Monifa Edwards

Art by Jamila Silvera

A Devotional on Finishing the Job

NPR’s Code Switch podcast recently featured a powerful two part series from School Colors, a podcast about how race, class and power shape American cities and schools. Featured on the podcast was 64 year-old Monifa Edwards. She was asked to read aloud, for only the second time in her life, the speech she gave at age fourteen. This speech was delivered when she graduated as valedictorian of Junior High School 271 in Brooklyn, NY. Here is an excerpt:

[aesop_quote type=”pull” background=”#5283ff” text=”#ffffff” align=”left” size=”1″ quote=”Our ancestors were brutally forced to an unknown land to be enslaved and looked down upon as animals by the white man. They were separated from their tribes and unable to speak to their own people because of language barriers. Forced to speak the language of their oppressors, they have since that time been struggling from what was considered the lowest of worldly creatures, slaves in bondage, to achieve a respected place in the world. Today, black people are still technically in bondage…We students have a responsibility to our people. We are the might and the strength of our race. We of young blood set the pace. We are the hopes, the dreams, the future that must be fulfilled.” parallax=”off” direction=”left” revealfx=”off”]

The community that gave birth to such a gifted young lady is a story well worth learning. However, it is the final sentences of her speech and her reflection on it 50 years later that I believe calls to us all. She writes,

[aesop_quote type=”pull” background=”#4379f2″ text=”#ffffff” align=”left” size=”1″ quote=”Black and Puerto Rican students must go on to high school and finish, go to college and finish and come back to our communities and finish the job that has been left unfinished for over 400 years. Be black, be beautiful, be brilliant and be yourself.” parallax=”off” direction=”left” revealfx=”off”]

When the podcast interviewer asked her how she felt reading her speech 50 years later, she replied, “It feels very odd. I hear a lot of this being said again today. It’s like certain things were not resolved in all these years. As I read it now, it seems youthful, naive, optimistic. And I thought that by now, that work would be done…” Fourteen year-old Monifa told her classmates they must “finish the job.” 64 year-old Monifa thought “that the work would be done.”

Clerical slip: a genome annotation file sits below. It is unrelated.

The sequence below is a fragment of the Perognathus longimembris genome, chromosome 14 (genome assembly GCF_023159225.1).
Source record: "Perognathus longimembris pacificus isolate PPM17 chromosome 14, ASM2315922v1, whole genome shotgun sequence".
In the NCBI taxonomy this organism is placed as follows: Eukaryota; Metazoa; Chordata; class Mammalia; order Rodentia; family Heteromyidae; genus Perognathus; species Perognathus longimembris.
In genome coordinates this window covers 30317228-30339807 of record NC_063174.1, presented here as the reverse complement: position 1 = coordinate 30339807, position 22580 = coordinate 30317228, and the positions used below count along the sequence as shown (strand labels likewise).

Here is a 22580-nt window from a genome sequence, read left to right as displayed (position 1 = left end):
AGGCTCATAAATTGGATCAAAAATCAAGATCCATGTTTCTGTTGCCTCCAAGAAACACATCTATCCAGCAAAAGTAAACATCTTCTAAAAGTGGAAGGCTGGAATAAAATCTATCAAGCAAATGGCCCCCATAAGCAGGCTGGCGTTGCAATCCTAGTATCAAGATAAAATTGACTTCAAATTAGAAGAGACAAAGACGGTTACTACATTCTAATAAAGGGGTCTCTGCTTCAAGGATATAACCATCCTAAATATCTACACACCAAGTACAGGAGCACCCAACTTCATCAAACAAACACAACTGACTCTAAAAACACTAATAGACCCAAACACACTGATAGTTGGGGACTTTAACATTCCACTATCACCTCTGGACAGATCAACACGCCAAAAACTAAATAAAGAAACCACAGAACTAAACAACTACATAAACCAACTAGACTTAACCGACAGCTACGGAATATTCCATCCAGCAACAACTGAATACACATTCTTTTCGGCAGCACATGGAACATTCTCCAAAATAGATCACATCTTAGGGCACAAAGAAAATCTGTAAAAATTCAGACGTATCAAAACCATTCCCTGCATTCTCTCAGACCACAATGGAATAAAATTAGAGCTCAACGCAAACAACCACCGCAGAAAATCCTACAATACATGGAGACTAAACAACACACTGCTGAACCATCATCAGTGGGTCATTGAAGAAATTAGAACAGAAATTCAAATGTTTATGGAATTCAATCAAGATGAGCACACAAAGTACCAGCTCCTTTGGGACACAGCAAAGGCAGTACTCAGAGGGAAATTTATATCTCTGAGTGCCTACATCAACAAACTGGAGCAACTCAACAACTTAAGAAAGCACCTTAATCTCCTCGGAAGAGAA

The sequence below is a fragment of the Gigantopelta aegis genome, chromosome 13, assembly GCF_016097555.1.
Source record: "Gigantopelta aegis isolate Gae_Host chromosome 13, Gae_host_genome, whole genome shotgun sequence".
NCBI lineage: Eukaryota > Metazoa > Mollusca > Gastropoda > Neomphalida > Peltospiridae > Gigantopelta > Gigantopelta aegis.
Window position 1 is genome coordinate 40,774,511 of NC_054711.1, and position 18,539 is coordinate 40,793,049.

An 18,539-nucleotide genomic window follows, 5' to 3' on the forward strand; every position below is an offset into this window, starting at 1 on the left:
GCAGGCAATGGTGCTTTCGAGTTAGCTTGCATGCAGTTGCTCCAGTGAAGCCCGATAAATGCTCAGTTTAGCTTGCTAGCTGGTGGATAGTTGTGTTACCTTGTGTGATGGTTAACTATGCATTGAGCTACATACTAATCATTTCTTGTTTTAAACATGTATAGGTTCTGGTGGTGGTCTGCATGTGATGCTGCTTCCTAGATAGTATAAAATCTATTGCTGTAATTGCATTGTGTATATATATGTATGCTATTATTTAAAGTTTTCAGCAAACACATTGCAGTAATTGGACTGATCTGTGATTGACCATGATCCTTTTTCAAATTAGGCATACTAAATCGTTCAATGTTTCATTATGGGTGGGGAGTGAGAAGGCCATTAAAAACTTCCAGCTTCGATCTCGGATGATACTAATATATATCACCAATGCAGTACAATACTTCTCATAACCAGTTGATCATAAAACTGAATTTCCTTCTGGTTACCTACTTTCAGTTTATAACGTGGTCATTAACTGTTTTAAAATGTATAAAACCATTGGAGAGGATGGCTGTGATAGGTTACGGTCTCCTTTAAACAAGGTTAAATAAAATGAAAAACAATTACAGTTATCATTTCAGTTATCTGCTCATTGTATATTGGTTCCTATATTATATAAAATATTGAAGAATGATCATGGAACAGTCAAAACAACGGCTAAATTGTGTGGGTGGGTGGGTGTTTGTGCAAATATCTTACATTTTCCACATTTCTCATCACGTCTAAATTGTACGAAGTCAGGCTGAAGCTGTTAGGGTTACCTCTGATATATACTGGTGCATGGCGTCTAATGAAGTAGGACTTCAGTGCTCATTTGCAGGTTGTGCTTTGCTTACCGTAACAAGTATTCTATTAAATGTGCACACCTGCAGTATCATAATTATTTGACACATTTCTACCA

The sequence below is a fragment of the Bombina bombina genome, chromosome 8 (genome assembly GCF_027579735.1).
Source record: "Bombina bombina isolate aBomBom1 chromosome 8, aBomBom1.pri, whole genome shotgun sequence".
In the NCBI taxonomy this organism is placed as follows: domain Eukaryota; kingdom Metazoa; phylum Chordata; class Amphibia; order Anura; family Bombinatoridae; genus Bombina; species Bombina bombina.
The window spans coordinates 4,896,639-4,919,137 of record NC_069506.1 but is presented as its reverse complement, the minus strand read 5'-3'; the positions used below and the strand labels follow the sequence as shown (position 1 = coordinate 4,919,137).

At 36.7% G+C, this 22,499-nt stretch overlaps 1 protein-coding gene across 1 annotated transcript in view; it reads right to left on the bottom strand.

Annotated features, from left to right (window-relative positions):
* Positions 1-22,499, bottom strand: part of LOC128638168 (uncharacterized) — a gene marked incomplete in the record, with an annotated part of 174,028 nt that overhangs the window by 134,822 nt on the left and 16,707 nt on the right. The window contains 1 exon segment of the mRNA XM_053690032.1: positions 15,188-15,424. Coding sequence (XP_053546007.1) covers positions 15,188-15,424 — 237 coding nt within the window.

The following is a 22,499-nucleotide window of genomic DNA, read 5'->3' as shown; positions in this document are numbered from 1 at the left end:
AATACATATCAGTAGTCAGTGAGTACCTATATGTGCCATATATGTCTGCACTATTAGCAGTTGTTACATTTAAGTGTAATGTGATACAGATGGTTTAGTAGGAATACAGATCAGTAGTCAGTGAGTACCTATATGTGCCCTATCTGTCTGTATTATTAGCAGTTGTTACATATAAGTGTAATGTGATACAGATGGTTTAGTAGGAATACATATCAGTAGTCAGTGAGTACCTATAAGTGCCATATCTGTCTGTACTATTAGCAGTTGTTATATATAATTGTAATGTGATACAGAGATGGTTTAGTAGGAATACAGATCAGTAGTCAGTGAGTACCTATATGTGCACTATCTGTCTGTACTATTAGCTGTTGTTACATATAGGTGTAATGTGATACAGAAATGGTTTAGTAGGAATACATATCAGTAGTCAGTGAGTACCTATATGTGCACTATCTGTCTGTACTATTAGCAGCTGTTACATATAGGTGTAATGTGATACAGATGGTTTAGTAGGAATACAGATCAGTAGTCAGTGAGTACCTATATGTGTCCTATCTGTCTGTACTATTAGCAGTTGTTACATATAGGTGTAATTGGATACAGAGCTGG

Nehemiah Finished the Job

Nehemiah had a similar concern. While he was in Persia serving as the King’s cupbearer, Nehemiah learned that his people, who had survived years of exile, were in Jerusalem living in the physical and psychological destruction their oppressors created. It weighed so heavily on him that King Artexeres noticed and discerned that Nehemiah was suffering from “sorrow of the heart.” When asked what was wrong, Nehemiah replied, “…How can I not be sad? For the city where my ancestors are buried is in ruins, and the gates have been destroyed by fire” (Nehemiah 2:3). Bravely, Nehemiah asks and receives permission and provision from the King to return to Jerusalem to attend to his people and repair what was broken. Nehemiah finished the job amidst threats and attempts of sabotage by those who were displeased that “someone had come to seek the welfare of the Israelites” (Nehemiah 2:10). 

Barriers to Finishing the Job

Many of us know his experience all too well. There are those who are displeased that we seek out the welfare of our own people. The blatant opposition of those from outside of our community is alive and well, yet so many of us continue working unashamedly on behalf of our people! Sadly, at the same time, there is even reluctance from among us to intervene and advocate for rebuilding our ruins. The truth is, there are many reasons why people fail to get involved civically (i.e. voting), interpersonally (i.e. mentoring), or socially (i.e. strategic advocacy) on behalf of their own people (too many reasons to outline, but many of them rooted in religious legalism, colonized mindsets and internalized racism). But there is something that should bring us hope and assure us that the job will be finished. This hope is rooted in what I call The Mordecai Theory. 

The Mordecai Theory

The book of Esther tells of how Haman influenced King Ahasuerus to authorize the genocide of the Jews living under his rule. When Queen Esther, a Jew herself, was asked by her cousin Mordecai to plead with the king on their behalf, her response was one of reluctance because there was a chance she could be killed for approaching the king uninvited – for challenging the status quo, for speaking truth to power. After she expressed her reluctance, Mordecai gave Esther a blunt response (Esther 4:12-14), which she took to heart and which offers relevant commentary for us today. 

The Mordecai Theory is as such: 

1) You are not the exception. You are not exempt from oppression, no matter your status. 

2) Your reluctance to be involved in the cause will not stop the cause from succeeding. 

3) Your wellbeing is connected to the wellbeing of the community. 

4) You are called to a specific work and the community needs you to carry it out.

Whether you are resolved like Nehemiah or reluctant like Esther, you are still called to finish the job that our people began. Not just the job of demanding the righting of the wrongs against us, but also the job of living fully in your God given purpose through whatever passion, giftedness, and skill He has given to you. Study Micah 6:8, Ephesians 2:10, Isaiah 58 and pray for guidance. When Yeshua Ha Mashiach returns, may he greet you with “Well Done”  for finishing your part of the job.

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